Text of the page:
Clyde Wardle, senior Emerging Market Currency strategist at HSBC, told the paper: “We have heard talk that Middle Eastern countries are doing a similar thing and even some Asian countries have indicated their desire to do so.”
Moscow’s move was unsurprising. Russia’s $71.5billion Stabilization fund, which accumulates windfall oil revenues, is due to be converted from rubles to 45 percent dollars, 45 percent euros and 10 percent sterling. The day-to-day movements of the ruble are monitored against a basket of 0.6 dollars and 0.4 euros. About 39 percent of Russia’s goods imports came from the eurozone in 2005, against just 4 percent from the US.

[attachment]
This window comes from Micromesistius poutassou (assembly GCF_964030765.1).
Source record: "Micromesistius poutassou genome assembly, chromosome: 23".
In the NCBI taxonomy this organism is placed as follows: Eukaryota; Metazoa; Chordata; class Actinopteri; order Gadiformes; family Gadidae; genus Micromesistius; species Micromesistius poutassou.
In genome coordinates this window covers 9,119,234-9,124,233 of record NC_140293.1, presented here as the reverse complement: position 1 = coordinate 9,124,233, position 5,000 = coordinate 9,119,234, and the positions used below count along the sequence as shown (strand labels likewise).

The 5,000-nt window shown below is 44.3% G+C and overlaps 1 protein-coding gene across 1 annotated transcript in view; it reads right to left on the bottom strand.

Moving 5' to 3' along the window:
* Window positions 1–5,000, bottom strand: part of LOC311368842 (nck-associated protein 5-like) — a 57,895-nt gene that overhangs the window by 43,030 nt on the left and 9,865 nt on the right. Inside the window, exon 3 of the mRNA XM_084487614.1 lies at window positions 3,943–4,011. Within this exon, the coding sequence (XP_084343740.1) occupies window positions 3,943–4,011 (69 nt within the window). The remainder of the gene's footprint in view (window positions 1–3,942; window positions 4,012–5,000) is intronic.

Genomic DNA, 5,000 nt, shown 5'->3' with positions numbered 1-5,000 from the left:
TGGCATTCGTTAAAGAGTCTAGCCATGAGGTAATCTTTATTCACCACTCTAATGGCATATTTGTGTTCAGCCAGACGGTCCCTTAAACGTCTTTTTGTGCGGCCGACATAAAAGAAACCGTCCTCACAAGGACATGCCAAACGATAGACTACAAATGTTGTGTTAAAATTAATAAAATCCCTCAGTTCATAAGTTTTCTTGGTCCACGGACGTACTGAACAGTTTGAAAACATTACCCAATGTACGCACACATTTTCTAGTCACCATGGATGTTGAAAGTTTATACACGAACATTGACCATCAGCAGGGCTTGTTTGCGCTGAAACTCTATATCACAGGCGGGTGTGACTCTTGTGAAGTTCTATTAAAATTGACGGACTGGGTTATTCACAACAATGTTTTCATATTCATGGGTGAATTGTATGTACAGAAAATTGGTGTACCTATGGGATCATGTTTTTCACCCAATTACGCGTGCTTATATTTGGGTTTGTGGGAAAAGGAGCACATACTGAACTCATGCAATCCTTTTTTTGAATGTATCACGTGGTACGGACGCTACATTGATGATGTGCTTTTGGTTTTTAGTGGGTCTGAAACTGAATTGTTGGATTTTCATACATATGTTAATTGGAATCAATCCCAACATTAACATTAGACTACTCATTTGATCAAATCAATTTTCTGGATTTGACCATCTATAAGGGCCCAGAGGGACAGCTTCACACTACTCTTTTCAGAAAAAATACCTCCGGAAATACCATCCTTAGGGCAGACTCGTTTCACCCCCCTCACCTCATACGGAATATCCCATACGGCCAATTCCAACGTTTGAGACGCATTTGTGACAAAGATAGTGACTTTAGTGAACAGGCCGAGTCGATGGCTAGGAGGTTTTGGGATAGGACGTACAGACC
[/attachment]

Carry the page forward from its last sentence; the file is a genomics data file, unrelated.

The statement plays into a perception that central banks, which together hold $4.25 trillion of reserves, are increasingly channeling fresh reserves away from the dollar to reduce potential losses if the dollar was to fall sharply.